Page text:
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A state opiate abuse task force plans to send its policy recommendations to Gov. Deval Patrick by the end of next week.
The task force, assembled by Gov. Patrick to help determine how the state should spend $20 million designated to increase treatment and recovery services, is trying to figure out how to prevent the state's growing drug abuse epidemic from getting worse.
The group, which met Wednesday, includes public officials, doctors, insurance providers and first responders.
Ted Joubert, North Attleboro's fire chief and a member of the task force, said he's dealing with overdoses regularly.
"We had an overdose of a 23-year-old young man at one of our local hotels, and he succumbed," Joubert said. "About three hours later, we had another overdose of another young man at Applebee’s. We're dealing with this way, way too frequently."
Joubert said first responders are often dealing with people leery of asking for help. He said families and addicts might trust firefighters and paramedics more, but those emergency workers often don't know where to send drug users for additional help.
"Out of this, I would like to see us get a little bit more guidance as to where we can direct these families to go and get treatment," Joubert said.
The task force also includes families impacted by drug abuse. Paul Kusiak, of Beverly, has two sons in recovery. He said too often the system is backwards, focusing on recovery instead of education and prevention.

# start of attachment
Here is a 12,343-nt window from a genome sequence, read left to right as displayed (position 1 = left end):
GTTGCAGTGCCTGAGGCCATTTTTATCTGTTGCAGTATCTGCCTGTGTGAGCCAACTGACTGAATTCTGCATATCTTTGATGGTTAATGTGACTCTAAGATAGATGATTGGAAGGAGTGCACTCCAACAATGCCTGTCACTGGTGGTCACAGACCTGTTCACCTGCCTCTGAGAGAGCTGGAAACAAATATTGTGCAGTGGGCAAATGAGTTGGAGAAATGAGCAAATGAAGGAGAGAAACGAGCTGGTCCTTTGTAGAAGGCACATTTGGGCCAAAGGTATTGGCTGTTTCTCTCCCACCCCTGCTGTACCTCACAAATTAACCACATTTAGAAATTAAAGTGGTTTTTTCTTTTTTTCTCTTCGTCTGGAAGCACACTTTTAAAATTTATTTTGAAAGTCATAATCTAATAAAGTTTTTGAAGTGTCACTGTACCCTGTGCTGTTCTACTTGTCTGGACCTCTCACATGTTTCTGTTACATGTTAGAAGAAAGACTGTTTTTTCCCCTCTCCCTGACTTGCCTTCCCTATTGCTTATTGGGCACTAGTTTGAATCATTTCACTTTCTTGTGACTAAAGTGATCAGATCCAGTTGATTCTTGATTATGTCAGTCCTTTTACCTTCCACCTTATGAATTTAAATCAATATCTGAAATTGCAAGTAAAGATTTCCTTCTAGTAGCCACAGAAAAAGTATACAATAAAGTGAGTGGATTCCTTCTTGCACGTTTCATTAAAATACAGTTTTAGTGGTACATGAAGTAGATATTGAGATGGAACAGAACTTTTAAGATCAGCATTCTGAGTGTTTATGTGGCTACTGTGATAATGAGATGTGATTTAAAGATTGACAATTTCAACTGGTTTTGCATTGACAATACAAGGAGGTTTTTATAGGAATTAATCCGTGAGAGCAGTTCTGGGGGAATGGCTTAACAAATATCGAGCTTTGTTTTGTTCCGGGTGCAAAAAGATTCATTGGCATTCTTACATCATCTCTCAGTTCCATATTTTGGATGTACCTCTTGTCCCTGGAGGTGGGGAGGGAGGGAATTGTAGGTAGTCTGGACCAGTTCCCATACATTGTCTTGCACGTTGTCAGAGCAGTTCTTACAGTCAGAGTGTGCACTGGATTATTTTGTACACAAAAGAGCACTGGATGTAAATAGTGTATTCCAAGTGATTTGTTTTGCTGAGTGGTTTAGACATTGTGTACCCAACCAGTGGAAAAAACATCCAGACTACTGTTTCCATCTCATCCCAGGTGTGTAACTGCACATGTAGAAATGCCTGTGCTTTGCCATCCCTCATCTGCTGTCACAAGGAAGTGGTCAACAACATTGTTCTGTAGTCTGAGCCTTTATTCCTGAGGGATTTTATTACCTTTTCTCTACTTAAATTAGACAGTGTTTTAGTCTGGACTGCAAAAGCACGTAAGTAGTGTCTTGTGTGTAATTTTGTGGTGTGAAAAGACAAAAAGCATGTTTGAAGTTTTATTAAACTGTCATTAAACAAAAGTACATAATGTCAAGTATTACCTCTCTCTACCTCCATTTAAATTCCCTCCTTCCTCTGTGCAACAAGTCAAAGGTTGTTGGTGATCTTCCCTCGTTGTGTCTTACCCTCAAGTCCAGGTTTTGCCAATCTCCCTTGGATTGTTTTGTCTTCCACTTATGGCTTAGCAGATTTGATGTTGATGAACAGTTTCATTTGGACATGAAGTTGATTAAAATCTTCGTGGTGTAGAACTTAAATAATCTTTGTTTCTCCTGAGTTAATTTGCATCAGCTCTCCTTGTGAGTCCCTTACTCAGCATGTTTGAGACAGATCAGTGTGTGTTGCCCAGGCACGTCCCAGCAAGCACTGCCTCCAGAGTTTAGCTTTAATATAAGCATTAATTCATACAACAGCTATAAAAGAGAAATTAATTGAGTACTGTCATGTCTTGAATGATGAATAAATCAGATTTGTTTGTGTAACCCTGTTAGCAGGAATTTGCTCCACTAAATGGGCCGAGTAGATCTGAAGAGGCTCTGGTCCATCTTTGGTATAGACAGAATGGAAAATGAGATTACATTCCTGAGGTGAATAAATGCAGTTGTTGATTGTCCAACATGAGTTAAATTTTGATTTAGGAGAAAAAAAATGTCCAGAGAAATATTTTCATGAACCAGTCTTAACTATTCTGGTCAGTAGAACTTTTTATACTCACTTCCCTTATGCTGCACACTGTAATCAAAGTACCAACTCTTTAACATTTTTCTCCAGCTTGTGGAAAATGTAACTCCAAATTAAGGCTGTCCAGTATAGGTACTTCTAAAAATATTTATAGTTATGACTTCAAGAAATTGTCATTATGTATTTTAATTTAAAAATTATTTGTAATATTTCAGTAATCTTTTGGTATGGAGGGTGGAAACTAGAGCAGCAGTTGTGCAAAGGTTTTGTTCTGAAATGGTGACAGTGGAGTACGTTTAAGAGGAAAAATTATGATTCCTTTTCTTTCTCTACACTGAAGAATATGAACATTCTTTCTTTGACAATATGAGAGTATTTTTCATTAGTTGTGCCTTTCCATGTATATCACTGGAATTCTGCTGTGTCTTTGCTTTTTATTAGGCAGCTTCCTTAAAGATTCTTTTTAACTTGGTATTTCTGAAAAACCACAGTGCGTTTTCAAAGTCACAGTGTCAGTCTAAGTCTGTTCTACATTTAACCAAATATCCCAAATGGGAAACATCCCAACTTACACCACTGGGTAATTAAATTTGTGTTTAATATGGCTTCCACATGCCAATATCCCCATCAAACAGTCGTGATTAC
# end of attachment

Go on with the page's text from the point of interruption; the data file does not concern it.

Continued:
"Until we address stigma, denial, ignorance and the biggest thing, I think, accountability, it's almost like we're forever cleaning up the wreckage of substance abuse," Kusiak said.
According to a new WBUR poll, 57 percent of Massachusetts likely voters aged 18 to 29 say they know someone who has struggled with an opiate addiction in the last year.
One dilemma is that officials know opiate abuse is a problem, but they have difficulty quantifying how big of a problem it is.
State Public Health Commissioner Cheryl Bartlett said she wants to get better data on overdosing, not just overdoses that lead to fatalities. She also said strengthening prescription monitoring programs and adding targeted treatment for specific populations — like women and youth — is important.
Also key for Bartlett is better coordination for care, perhaps a central assessment center.
"We think the fragmentation often gets people lost in these transitions of care," Bartlett said.
The Department of Public Health plans to give the governor a final list of policy recommendations by the end of next week.
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